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How Close Is Too Close to Follow Another Vehicle?

Following Distance Rule

Car wrecks are not always accidents — they are usually avoidable. Drivers have a better chance of remaining accident- and injury-free by paying proper attention while driving. Sadly, many drivers operate their vehicles negligently or recklessly, leading to car collisions. One of the best ways to avoid a car crash is to always keep a safe following distance from the vehicle in front of you. But what is a safe following distance?

The answer depends on factors like traffic speed and road conditions. Sometimes, it may be safe to follow a vehicle more closely than at other times. For this reason, time-to-stop is a preferred measurement, not actual distance.

What is the following distance rule for normal driving when measured in time-to-stop? One of the most popular guidelines is the three second rule. In most situations, this rule gives drivers enough time to avoid crashing into the car in front of them.


What Is the Following Distance Rule for Normal Driving?


There are no traffic laws that establish an exact following distance. Instead, the law requires drivers to remain at a safe distance. Because a safe distance varies depending on the situation, most drivers rely on a few rules of thumb, like the three-second rule.

The Three Second Rule for Driving


Since there are no specific laws on the matter, many driving experts recommend the three second rule. This rule holds that drivers should remain at a distance that allows them three seconds to react to the vehicle they are following.

Practical Application of the Three Second Rule


Using the three second rule is not difficult, and it could save you much headache and expense. When in traffic behind another driver, simply choose a roadside landmark and note when the driver in front of you passes it.

The landmark can be anything from a tree to a billboard. If you are at a safe distance behind the driver, you should reach the landmark at or after three seconds have passed. If you reach it sooner, then you can simply slow down accordingly.

Keep in mind that many believe that the three second rule is suitable only for speeds below 40 miles per hour. When both vehicles are traveling over 40 miles per hour, many experts advise that the driver in the rear should add one second for every additional 10 miles per hour of speed.

For example, a driver who is following another car at 60 miles per hour should keep five seconds of following distance.

The One-Second Rule


The three-second rule is not the only rule for determining safe distances; some drivers go by the one-second rule. This rule takes into account vehicle length when determining how far a car should be from the vehicle it is following.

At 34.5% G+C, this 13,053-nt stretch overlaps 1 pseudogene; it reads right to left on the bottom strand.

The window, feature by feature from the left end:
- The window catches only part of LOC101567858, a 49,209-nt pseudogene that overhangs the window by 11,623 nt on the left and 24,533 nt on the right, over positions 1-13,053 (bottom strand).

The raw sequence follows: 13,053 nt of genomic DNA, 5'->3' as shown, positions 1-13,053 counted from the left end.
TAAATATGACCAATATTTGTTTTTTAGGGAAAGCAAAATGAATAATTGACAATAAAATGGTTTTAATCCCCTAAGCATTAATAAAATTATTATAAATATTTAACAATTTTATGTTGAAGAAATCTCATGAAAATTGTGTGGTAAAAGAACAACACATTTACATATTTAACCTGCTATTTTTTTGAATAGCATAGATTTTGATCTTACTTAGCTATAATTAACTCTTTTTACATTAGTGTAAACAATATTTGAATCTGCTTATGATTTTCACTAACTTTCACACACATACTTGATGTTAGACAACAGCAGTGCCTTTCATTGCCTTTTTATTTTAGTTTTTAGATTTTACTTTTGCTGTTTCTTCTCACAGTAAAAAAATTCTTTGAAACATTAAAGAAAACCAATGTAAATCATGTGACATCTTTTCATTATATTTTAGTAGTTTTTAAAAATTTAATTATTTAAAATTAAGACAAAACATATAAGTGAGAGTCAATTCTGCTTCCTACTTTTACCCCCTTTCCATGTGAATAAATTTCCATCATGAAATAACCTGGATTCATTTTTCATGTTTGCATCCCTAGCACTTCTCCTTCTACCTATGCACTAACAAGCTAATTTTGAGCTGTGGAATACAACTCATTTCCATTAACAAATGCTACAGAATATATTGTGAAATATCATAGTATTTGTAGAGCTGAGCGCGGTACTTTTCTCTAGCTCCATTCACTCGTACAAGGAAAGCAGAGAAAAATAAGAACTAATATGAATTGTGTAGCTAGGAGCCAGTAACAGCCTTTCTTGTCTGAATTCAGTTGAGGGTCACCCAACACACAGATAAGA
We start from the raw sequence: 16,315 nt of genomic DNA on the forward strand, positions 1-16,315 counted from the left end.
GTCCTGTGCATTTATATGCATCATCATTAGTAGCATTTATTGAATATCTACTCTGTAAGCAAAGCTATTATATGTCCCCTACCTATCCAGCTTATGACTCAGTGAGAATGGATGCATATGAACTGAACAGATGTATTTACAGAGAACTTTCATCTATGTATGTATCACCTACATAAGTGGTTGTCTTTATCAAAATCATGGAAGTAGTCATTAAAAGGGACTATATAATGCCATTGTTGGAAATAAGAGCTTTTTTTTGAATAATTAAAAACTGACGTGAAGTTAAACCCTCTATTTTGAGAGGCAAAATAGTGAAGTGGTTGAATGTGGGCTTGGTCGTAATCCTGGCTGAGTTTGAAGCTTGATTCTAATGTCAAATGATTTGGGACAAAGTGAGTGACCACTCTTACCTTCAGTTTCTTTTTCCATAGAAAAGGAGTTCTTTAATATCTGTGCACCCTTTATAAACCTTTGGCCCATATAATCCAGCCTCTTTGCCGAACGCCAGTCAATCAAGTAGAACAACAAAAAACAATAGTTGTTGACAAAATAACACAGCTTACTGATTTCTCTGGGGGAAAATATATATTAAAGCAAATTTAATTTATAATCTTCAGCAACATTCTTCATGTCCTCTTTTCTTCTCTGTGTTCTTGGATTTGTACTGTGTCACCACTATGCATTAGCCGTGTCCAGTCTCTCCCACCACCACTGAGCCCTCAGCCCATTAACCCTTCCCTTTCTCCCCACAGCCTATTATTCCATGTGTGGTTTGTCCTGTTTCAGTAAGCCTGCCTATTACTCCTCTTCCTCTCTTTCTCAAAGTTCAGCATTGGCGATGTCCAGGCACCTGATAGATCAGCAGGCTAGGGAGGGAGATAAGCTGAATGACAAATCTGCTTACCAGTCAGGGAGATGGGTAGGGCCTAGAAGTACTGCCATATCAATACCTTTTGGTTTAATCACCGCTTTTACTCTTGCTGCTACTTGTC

Essentially, the one-second rule holds that drivers going below 40 miles per hour should allow for one second of the distance between themselves and other drivers for every 10 feet of vehicle length. When a driver goes over 40 miles per hour, they should add an additional second for every 10 feet of vehicle length.

This rule also has a variation that does not consider vehicle length. It allows for one second of space between vehicles for every 10 miles per hour of traffic speed.

For example, if the vehicles are going 40 miles per hour, the driver in the back would leave four seconds of distance. And for speeds of 60 miles per hour, six seconds of distance would be appropriate.

The Importance of Following Distance


Asking, “What is the following distance rule for normal driving?” is important because the answer can keep you and others from an automobile accident. Rear-end collisions are among the most common types of accidents, and they typically occur when a driver is following another vehicle too closely.

Although some rear-end collisions are minor fender benders, they can frequently be catastrophic and deadly. For example, rear-end collisions on highways at high speeds can cause serious property damage and life-threatening injuries.

By understanding how to drive safely when behind another driver, you can avoid causing a rear-end collision. You can also identify problematic drivers who follow too closely behind you.

Who Is at Fault in a Rear-End Collision?


Three Second Rule

You might assume that the driver in the back is at fault in a rear-end collision. However, that is not always true. When deciding who is at fault, you must look closely at the facts of the accident to determine where the negligence occurred.

When a driver follows too closely and a wreck ensues, that driver will likely be on the hook for damages. However, not all rear-end crashes occur because the driver in the back was following too closely.

Take a driver whose brake lights do not work. Without these bright red warning lights, a rear-end collision becomes more likely and would be the fault of the driver in front. Or a driver who suddenly and unreasonably brakes may also be responsible for an accident that follows. The following distance is not the only reason for rear-end collision.

What to Do After a Rear-End Collision


If you are ever in a rear-end collision, make sure that you and your passengers are safe. This may require you to move to the side of the road or somewhere similar. If anyone needs immediate medical care, call first responders for help.

Don’t forget to file a police report or a report with the DMV, and remember to never admit guilt. And most importantly, contact a skilled car accident attorney.

Reach Out to The Joel Bieber Firm for Quality Representation


If you have been in a rear-end crash or any other type of car accident, we are ready to listen and potentially help you pursue compensation for your losses. Contact The Joel Bieber Firm for a free consultation today.

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